The Problem of the Earth's Shape from Newton to Clairaut : The Rise of Mathematical Science in Eighteenth-Century Paris and the Fall of 'Normal' Scie

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The Problem of the Earth's Shape from Newton to Clairaut : The Rise of Mathematical Science in Eighteenth-Century Paris and the Fall of 'Normal' Scie

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  • 製本 Hardcover:ハードカバー版/ページ数 781 p.
  • 言語 ENG
  • 商品コード 9780521385411
  • DDC分類 525.1

Full Description


This book investigates, through the problem of the Earth's shape, part of the development of post-Newtonian mechanics by the Parisian scientific community during the first half of the eighteenth century. In the Principia, Newton first raised the question of the Earth's shape. John Greenberg shows how continental scholars outside France influenced efforts in Paris to solve the problem, and he also demonstrates that Parisian scholars, including Bouguer and Fontaine, did work that Alexis-Claude Clairaut used in developing his mature theory of the Earth's shape. The evolution of Parisian mechanics proved not to be the replacement of a Cartesian paradigm by a Newtonian one, a replacement that might be expected from Thomas Kuhn's formulations about scientific revolutions, but a complex process instead involving many areas of research and contributions of different kinds from the entire scientific world. Greenberg both explores the myriad of technical problems that underlie the historical development of part of post-Newtonian mechanics and embeds his technical discussion in a framework that involves social and institutional history, politics, and biography.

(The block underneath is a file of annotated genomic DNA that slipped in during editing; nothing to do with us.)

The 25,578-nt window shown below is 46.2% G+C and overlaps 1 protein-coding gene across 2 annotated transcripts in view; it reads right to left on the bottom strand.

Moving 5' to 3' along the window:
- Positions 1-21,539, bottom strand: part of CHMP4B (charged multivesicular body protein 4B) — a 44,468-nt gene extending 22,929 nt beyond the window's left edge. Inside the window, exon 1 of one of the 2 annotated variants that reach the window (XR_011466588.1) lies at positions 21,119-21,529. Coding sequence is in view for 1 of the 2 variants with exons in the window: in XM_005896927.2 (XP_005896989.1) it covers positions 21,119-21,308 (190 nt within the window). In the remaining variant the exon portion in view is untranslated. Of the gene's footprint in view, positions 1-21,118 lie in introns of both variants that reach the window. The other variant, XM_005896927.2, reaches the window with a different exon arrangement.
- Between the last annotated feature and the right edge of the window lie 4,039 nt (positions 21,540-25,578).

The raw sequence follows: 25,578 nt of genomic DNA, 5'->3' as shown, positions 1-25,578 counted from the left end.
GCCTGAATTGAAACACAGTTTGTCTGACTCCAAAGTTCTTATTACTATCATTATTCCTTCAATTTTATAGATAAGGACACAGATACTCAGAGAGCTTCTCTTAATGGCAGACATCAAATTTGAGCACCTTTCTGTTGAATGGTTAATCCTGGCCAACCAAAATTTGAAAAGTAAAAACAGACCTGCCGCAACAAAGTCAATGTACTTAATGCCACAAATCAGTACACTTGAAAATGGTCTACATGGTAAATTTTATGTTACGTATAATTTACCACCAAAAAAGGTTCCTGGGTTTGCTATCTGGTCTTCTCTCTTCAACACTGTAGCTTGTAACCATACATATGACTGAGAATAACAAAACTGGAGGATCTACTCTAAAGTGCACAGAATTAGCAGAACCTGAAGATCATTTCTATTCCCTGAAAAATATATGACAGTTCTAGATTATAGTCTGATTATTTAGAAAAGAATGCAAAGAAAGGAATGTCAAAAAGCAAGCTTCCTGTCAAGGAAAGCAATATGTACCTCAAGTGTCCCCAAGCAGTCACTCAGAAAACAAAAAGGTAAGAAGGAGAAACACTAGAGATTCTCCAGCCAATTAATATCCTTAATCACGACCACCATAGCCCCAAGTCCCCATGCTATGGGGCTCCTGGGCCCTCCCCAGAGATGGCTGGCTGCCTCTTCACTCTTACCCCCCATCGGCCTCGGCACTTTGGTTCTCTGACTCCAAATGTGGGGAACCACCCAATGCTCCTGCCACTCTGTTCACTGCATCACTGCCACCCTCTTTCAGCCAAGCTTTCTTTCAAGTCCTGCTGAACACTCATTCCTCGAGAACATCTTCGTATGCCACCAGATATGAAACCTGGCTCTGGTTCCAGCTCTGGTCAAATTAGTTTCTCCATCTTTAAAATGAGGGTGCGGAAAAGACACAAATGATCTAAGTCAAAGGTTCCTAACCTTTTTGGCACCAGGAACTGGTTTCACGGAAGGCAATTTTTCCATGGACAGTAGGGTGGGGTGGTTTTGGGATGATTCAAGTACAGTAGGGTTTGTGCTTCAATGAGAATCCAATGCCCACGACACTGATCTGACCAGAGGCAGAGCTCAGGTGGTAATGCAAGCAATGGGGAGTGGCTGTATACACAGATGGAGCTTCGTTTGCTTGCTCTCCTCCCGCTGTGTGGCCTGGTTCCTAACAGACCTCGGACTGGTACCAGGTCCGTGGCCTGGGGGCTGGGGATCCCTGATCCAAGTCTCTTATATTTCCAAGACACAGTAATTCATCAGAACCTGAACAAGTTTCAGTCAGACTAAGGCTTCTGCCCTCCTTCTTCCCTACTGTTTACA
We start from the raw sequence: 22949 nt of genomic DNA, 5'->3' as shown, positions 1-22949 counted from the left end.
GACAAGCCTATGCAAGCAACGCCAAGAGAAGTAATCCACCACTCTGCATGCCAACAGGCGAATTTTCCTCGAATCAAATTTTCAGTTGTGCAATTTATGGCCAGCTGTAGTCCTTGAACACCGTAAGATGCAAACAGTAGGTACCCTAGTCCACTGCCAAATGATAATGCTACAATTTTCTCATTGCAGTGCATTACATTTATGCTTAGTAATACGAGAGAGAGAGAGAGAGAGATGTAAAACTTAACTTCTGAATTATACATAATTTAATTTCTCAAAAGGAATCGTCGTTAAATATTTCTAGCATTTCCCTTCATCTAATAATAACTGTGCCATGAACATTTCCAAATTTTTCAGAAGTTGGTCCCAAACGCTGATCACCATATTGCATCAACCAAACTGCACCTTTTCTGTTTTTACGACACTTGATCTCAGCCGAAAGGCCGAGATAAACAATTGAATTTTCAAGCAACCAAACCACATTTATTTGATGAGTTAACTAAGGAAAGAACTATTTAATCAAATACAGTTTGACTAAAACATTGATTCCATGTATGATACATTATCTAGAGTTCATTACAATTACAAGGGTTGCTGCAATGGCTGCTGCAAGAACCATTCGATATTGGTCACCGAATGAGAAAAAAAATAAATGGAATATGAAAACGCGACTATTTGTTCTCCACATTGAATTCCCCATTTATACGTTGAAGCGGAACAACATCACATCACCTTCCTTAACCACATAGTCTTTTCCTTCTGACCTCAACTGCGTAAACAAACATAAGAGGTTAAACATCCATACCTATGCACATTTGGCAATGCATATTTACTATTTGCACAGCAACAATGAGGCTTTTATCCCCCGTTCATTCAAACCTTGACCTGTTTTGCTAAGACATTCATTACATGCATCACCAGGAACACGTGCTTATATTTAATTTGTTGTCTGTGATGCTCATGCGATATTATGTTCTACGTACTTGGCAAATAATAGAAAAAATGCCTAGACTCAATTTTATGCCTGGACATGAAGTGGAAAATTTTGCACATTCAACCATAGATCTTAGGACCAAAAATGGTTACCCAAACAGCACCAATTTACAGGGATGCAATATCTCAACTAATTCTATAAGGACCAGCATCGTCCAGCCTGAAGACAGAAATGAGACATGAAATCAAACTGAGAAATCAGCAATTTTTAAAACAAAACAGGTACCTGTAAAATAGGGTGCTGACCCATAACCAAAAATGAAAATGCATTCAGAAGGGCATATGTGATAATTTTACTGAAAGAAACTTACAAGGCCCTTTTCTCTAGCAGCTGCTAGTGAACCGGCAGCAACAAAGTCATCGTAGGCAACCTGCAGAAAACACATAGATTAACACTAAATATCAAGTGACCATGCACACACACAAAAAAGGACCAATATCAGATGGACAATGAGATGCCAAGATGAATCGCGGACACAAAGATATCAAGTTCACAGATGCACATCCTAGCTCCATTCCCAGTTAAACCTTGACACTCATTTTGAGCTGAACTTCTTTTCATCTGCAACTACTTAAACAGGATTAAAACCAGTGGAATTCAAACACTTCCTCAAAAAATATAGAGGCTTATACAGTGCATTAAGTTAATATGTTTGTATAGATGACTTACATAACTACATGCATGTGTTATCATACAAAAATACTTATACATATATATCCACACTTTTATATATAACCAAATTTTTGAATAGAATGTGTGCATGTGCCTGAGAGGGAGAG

Table of Contents

        List of illustrations                      viii
Preface xv
Isaac Newton's theory of a flattened earth 1 (14)
(1687, 1713, 1726)
The state of the problem of the earth's shape 15 (64)
in the 1720s: Stalemate
The revival of geodesy in Paris (1733-1735) 79 (10)
Pierre Bouguer and the theory of homogeneous 89 (18)
figures of equilibrium (1734)
Maupertuis: On the theory of the earth's 107 (25)
shape (1734)
Alexis-Claude Clairaut's first theories of 132 (93)
the earth's shape
Interlude I: Integral calculus (1690-1741) 225 (175)
Interlude II: The Paris Academy's contest on 400 (26)
the tides (1740)
Clairaut's mature theory of the earth's shape 426 (194)
(1741-1743): First substantial connections
between the revival of mathematics in Paris
and progress in mechanics there
Epilogue: Fontaine's and Clairaut's advances 620 (17)
in the partial differential calculus
revisited, or the virtues of interrelated
developments in mathematics and science, and
the fall of ``normal'' science
Notes 637 (118)
Bibliography 755 (24)
Index 779